Wholesome Adzuki Beans!

Looking for a protein rich, vegetarian food that makes an excellent snack, breakfast, or addition to any meal?

Adzuki beans fit the bill!

These small beans have nourished man and womankind for thousands of years.  In fact, it’s believed they were first cultivated during Japan’s Jomon period around 4000BC.  Though we’re most familiar with red adzuki beans, white, black, gray, and mottled varieties also exist.  In addition to being used in savory dishes, adzuki beans are frequently incorporated into Asian desserts. Ever had a red bean bun? That wonderful, earthy legume paste inside is made from sweetened adzuki beans.

Sans refined sugar, these little legumes are excellent for your health.  They’re loaded with protein, iron, magnesium, potassium, zinc, and folic acid.  In Chinese medicine, adzuki beans are believed to remove excessive “dampness” from the body, something commonly needed as we transition from winter to spring.  They’re a strong “blood builder” and good to eat if you feel like you’re coming down with a cold or simply need an energetic boost.  

One of our favorite ways to eat cooked adzuki beans is with a little bit of raw honey and a touch of sea salt.  Like all our recipes, however, we invite you to experiment.  Maybe try spicing them up with a little turmeric and cumin and serve them alongside brown rice and sautéed greens.  Throw some into a soup.  The list of what’s possible goes on and on!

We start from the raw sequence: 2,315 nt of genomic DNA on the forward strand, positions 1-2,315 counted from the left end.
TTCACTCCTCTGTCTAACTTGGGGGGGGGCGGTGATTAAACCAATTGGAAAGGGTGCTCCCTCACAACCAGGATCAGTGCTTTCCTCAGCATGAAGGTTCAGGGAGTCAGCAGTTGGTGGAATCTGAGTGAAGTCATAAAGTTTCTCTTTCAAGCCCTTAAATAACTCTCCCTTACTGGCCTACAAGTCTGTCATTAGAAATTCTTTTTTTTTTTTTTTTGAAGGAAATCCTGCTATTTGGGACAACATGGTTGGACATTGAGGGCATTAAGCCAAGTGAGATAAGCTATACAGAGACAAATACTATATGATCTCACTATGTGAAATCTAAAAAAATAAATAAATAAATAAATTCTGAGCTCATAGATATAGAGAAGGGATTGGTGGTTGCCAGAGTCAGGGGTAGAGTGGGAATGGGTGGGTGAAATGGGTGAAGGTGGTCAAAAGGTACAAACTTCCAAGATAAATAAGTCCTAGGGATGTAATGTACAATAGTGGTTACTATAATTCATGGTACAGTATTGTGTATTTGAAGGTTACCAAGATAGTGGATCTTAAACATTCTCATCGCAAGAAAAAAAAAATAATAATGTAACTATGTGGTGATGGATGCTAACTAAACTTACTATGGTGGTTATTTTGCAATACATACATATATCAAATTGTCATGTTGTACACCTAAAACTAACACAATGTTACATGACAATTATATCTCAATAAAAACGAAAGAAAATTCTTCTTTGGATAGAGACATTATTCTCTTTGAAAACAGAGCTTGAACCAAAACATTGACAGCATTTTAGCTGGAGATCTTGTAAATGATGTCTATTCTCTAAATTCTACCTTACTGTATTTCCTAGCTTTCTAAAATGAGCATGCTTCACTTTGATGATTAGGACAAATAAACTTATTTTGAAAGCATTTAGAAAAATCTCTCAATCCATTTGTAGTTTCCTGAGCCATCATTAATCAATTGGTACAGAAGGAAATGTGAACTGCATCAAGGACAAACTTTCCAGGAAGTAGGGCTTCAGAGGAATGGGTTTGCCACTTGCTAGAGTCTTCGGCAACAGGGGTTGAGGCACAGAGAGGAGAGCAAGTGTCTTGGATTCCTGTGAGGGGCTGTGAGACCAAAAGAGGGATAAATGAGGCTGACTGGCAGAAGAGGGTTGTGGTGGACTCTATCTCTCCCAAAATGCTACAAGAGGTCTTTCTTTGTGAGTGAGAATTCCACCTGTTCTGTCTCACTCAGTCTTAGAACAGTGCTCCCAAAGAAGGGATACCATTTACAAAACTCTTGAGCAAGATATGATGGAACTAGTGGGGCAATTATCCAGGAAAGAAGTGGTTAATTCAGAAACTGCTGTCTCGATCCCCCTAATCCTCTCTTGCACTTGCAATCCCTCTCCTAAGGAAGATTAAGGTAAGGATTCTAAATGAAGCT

Our hope is that this recipe will give you the basics so you can create away:

Cooking Adzuki Beans

Ingredients for Making about 2 1/2 cups of cooked beans:

    • 1 cup dried Adzuki Beans
    • Water
    • A little salt or kombu sea vegetable*

What to do:

    1. Rinse the beans well and then soak them in water for overnight.
    2. Drain the beans in a colander or strainer and rinse thoroughly.
    3. Place the beans in a pot and add enough fresh water to cover, plus 2 inches (about 4 cups).  Bring to boil and then reduce to a simmer.  Cook for 1 to 1 1/2 hours, depending on the constancy of cooked bean you desire.  During this time, stir the beans occasionally and add more water if necessary.
    4. When the beans are at their desired consistency, add the salt or kombu and cook for a few more minutes.  
    5.  If you cooked the beans so they’re on the firmer side, drain any extra water.
    6. Enjoy!  The beans will keep in an airtight container in the fridge for 2-4 days.

Got a favorite adzuki bean recipe? Share it here!

*Kombu can further help reduce gas and bloating by breaking down culprit sugars
Recipe by Sophie Slater & Wei Bertram
Photos by Sophie Slater